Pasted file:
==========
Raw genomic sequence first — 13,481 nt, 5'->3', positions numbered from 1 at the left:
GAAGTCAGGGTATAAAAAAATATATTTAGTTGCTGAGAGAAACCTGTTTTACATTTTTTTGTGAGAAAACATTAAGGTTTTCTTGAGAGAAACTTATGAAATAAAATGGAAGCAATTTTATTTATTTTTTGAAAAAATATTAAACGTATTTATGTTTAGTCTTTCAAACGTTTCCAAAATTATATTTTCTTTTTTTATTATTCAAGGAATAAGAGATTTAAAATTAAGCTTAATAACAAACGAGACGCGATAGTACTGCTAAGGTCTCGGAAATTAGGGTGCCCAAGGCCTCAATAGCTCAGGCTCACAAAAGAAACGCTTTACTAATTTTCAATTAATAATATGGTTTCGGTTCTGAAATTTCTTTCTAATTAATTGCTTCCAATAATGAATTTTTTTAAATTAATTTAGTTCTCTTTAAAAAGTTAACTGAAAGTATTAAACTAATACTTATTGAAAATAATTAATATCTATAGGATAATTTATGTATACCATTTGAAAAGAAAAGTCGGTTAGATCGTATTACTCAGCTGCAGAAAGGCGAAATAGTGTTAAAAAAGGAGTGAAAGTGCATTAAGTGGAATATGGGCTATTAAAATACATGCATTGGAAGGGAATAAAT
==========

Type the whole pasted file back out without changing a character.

Raw genomic sequence first — 13,481 nt, 5'->3', positions numbered from 1 at the left:
GAAGTCAGGGTATAAAAAAATATATTTAGTTGCTGAGAGAAACCTGTTTTACATTTTTTTGTGAGAAAACATTAAGGTTTTCTTGAGAGAAACTTATGAAATAAAATGGAAGCAATTTTATTTATTTTTTGAAAAAATATTAAACGTATTTATGTTTAGTCTTTCAAACGTTTCCAAAATTATATTTTCTTTTTTTATTATTCAAGGAATAAGAGATTTAAAATTAAGCTTAATAACAAACGAGACGCGATAGTACTGCTAAGGTCTCGGAAATTAGGGTGCCCAAGGCCTCAATAGCTCAGGCTCACAAAAGAAACGCTTTACTAATTTTCAATTAATAATATGGTTTCGGTTCTGAAATTTCTTTCTAATTAATTGCTTCCAATAATGAATTTTTTTAAATTAATTTAGTTCTCTTTAAAAAGTTAACTGAAAGTATTAAACTAATACTTATTGAAAATAATTAATATCTATAGGATAATTTATGTATACCATTTGAAAAGAAAAGTCGGTTAGATCGTATTACTCAGCTGCAGAAAGGCGAAATAGTGTTAAAAAAGGAGTGAAAGTGCATTAAGTGGAATATGGGCTATTAAAATACATGCATTGGAAGGGAATAAAT